Author Topic: What is Proxy ARP?  (Read 917 times)

santhoshidatasoft

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What is Proxy ARP?
« on: January 07, 2016, 03:28:20 AM »
What is Proxy ARP?

tittu.datasoft

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Re: What is Proxy ARP?
« Reply #1 on: January 07, 2016, 06:00:11 AM »
Proxy ARP is a technique by which a device on a given network answers the ARP queries for a network address that is not on that network. The ARP Proxy is aware of the location of the traffic's destination, and offers its own MAC address as (ostensibly final) destination.

nidhinpereira

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Re: What is Proxy ARP?
« Reply #2 on: January 07, 2016, 08:09:38 AM »
 Requirements

This document requires an understanding of the ARP and Ethernet environment.
Components Used

The information in this document is based on these software and hardware versions:

    Cisco IOSŪ Software Release 12.2(10b)

    Cisco 2500 Series Routers

The information presented in this document was created from devices in a specific lab environment. All of the devices used in this document started with a cleared (default) configuration. If you are working in a live network, ensure that you understand the potential impact of any command before using it.
Conventions

Refer to Cisco Technical Tips Conventions for more information on document conventions.

How Does Proxy ARP Work?
The Host A (172.16.10.100) on Subnet A needs to send packets to Host D (172.16.20.200) on Subnet B. As shown in the diagram, Host A has a /16 subnet mask. What this means is that Host A believes that it is directly connected to all of network 172.16.0.0. When Host A needs to communicate with any devices it believes are directly connected, it sends an ARP request to the destination. Therefore, when Host A needs to send a packet to Host D, Host A believes that Host D is directly connected, so it sends an ARP request to Host D.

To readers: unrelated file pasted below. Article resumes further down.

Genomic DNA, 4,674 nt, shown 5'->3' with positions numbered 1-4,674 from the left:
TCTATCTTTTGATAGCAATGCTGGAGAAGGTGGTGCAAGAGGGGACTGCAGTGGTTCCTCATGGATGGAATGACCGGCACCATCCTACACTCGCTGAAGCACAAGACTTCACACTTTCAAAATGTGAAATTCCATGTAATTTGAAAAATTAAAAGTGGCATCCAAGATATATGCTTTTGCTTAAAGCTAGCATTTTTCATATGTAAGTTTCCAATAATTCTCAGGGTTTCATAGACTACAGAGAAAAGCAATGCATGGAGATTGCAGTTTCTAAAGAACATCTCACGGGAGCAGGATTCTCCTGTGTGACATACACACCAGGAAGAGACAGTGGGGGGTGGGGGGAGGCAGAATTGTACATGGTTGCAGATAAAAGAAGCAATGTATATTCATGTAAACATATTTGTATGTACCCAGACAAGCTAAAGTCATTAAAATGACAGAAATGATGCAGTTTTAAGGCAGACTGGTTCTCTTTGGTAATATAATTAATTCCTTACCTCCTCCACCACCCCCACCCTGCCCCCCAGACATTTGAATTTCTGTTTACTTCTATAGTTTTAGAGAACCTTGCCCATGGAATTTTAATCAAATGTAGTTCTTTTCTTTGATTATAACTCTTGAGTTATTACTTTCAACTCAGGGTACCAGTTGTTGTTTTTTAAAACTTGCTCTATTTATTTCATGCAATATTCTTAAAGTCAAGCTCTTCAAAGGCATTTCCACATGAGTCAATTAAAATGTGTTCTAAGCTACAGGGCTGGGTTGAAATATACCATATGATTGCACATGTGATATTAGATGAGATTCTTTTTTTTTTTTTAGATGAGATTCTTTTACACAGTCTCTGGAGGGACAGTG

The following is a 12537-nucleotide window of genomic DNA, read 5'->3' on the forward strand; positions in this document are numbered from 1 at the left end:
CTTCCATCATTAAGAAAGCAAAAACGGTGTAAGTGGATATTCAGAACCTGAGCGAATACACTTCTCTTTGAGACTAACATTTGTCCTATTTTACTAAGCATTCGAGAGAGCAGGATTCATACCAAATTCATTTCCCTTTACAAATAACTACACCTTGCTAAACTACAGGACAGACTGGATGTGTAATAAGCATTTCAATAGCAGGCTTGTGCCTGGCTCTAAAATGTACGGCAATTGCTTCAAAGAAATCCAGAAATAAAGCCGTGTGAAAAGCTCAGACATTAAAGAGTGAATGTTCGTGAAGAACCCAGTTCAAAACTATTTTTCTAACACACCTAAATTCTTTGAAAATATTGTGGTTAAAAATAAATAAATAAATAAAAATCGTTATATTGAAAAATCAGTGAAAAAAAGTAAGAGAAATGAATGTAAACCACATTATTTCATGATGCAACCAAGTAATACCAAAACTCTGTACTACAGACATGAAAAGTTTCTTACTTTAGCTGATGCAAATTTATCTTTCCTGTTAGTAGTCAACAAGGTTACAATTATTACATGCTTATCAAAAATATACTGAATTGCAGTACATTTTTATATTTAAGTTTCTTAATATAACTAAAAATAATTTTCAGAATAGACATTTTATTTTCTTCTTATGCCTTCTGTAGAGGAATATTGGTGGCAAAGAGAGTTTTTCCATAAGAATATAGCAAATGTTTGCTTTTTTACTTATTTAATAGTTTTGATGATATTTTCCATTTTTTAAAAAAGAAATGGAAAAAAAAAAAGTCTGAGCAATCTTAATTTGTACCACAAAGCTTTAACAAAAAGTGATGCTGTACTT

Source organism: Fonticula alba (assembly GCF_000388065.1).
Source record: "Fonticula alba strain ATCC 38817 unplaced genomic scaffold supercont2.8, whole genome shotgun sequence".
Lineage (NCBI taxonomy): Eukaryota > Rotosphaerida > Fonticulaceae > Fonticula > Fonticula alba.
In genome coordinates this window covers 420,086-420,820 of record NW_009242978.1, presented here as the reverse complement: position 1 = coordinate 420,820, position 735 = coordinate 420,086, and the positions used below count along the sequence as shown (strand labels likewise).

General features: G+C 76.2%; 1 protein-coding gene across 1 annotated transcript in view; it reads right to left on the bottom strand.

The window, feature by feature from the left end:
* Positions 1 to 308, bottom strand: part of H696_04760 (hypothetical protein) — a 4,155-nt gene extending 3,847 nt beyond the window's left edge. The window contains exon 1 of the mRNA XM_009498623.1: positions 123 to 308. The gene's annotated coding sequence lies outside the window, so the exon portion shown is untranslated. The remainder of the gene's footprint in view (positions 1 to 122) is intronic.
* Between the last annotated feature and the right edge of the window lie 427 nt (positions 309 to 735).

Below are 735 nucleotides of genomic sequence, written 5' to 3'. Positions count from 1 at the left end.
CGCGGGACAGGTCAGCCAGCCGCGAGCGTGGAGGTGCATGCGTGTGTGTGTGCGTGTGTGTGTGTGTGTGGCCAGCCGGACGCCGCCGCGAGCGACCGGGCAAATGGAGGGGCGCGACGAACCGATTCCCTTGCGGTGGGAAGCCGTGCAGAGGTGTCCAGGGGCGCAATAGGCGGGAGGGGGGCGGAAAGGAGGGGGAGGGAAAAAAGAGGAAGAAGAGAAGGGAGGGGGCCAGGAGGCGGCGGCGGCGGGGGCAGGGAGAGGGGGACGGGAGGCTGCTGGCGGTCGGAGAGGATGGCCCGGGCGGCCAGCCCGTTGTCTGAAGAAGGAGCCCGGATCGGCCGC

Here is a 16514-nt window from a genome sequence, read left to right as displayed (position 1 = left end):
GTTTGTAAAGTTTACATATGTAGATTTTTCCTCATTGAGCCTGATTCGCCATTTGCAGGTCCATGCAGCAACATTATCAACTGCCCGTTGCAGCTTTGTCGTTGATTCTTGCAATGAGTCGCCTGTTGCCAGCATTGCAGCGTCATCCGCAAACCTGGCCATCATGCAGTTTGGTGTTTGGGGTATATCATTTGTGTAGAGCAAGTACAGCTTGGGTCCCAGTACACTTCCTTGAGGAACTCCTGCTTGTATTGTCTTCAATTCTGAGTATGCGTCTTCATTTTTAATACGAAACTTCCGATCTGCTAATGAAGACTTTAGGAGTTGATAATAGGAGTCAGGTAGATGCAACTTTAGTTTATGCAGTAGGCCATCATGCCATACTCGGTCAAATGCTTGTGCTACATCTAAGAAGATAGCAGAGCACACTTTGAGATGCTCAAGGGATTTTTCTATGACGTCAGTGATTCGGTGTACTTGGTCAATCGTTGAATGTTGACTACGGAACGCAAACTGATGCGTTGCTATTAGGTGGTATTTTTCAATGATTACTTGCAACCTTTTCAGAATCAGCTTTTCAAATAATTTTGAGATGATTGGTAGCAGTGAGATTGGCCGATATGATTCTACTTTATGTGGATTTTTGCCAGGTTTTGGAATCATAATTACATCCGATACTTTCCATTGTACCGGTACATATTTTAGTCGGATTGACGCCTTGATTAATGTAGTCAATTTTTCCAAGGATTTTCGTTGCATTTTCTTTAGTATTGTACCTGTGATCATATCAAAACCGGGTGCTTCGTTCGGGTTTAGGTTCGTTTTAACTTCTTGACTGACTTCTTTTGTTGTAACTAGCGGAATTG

In order to reach Host D (172.16.20.200), Host A needs the MAC address of Host D.

Therefore, Host A broadcasts an ARP request on Subnet A, as shown:
Sender's MAC Address    Sender's IP Address    Target MAC Address    Target IP Address
00-00-0c-94-36-aa    172.16.10.100    00-00-00-00-00-00    172.16.20.200

In this ARP request, Host A (172.16.10.100) requests that Host D (172.16.20.200) send its MAC address. The ARP request packet is then encapsulated in an Ethernet frame with the MAC address of Host A as the source address and a broadcast (FFFF.FFFF.FFFF) as the destination address. Since the ARP request is a broadcast, it reaches all the nodes in the Subnet A, which includes the e0 interface of the router, but does not reach Host D. The broadcast does not reach Host D because routers, by default, do not forward broadcasts.

Since the router knows that the target address (172.16.20.200) is on another subnet and can reach Host D, it replies with its own MAC address to Host A.
Sender's MAC Address    Sender's IP Address    Target MAC Address    Target IP Address
00-00-0c-94-36-ab    172.16.20.200    00-00-0c-94-36-aa    172.16.10.100

This is the Proxy ARP reply that the router sends to Host A. The proxy ARP reply packet is encapsulated in an Ethernet frame with MAC address of the router as the source address and the MAC address of Host A as the destination address. The ARP replies are always unicast to the original requester.

Upon receipt of this ARP reply, Host A updates its ARP table, as shown:
IP Address    MAC Address
172.16.20.200    00-00-0c-94-36-ab

From now on, Host A forwards all the packets that it wants to reach 172.16.20.200 (Host D) to the MAC address 00-00-0c-94-36-ab (router). Since the router knows how to reach Host D, the router forwards the packet to Host D. The ARP cache on the hosts in Subnet A is populated with the MAC address of the router for all the hosts on Subnet B. Hence, all packets destined to Subnet B are sent to the router. The router forwards those packets to the hosts in Subnet B.

The ARP cache of Host A is shown in this table:
IP Address    MAC Address
172.16.20.200    00-00-0c-94-36-ab
172.16.20.100    00-00-0c-94-36-ab
172.16.10.99    00-00-0c-94-36-ab
172.16.10.200    00-00-0c-94-36-bb

Note: Multiple IP addresses are mapped to a single MAC address, the MAC address of this router, which indicates that proxy ARP is in use.

The interface of the Cisco must be configured to accept and respond to proxy ARP. This is enabled by default. The no ip proxy-arp command must be configured on the interface of the router connected to the ISP router. Proxy ARP can be disabled on each interface individually with the interface configuration command no ip proxy-arp, as shown:

    Router# configure terminal
    Enter configuration commands, one per line.  End with CNTL/Z.
    Router(config)# interface ethernet 0
    Router(config-if)# no ip proxy-arp
    Router(config-if)# ^Z
    Router#

In order to enable proxy ARP on an interface, issue the ip proxy-arp interface configuration command.

Note: When Host B (172.16.10.200/24) on Subnet A tries to send packets to destination Host D (172.16.20.200) on Subnet B, it looks into its IP routing table and routes the packet accordingly. Host B (172.16.10.200/24) does not ARP for Host D IP address 172.16.20.200 because it belongs to a different subnet than what is configured on Host B ethernet interface 172.16.20.200/24.